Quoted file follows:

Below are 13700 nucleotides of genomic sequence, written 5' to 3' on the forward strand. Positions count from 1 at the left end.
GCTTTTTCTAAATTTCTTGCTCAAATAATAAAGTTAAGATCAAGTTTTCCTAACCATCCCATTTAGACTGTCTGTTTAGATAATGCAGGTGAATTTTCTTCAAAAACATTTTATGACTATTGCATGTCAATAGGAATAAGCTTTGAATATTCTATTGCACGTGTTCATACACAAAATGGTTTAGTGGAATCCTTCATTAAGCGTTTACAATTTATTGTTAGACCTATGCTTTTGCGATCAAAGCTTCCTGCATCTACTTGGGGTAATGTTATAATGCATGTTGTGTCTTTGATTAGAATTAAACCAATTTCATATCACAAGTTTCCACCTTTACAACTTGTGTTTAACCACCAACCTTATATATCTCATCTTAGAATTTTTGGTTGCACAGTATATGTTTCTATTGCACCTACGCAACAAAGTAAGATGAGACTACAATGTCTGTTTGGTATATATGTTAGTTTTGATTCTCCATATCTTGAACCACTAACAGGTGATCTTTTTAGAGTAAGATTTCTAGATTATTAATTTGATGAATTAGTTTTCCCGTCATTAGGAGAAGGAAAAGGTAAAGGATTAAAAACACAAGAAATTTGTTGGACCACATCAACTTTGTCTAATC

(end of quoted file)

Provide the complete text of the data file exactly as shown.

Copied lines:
Below are 13700 nucleotides of genomic sequence, written 5' to 3' on the forward strand. Positions count from 1 at the left end.
GCTTTTTCTAAATTTCTTGCTCAAATAATAAAGTTAAGATCAAGTTTTCCTAACCATCCCATTTAGACTGTCTGTTTAGATAATGCAGGTGAATTTTCTTCAAAAACATTTTATGACTATTGCATGTCAATAGGAATAAGCTTTGAATATTCTATTGCACGTGTTCATACACAAAATGGTTTAGTGGAATCCTTCATTAAGCGTTTACAATTTATTGTTAGACCTATGCTTTTGCGATCAAAGCTTCCTGCATCTACTTGGGGTAATGTTATAATGCATGTTGTGTCTTTGATTAGAATTAAACCAATTTCATATCACAAGTTTCCACCTTTACAACTTGTGTTTAACCACCAACCTTATATATCTCATCTTAGAATTTTTGGTTGCACAGTATATGTTTCTATTGCACCTACGCAACAAAGTAAGATGAGACTACAATGTCTGTTTGGTATATATGTTAGTTTTGATTCTCCATATCTTGAACCACTAACAGGTGATCTTTTTAGAGTAAGATTTCTAGATTATTAATTTGATGAATTAGTTTTCCCGTCATTAGGAGAAGGAAAAGGTAAAGGATTAAAAACACAAGAAATTTGTTGGACCACATCAACTTTGTCTAATC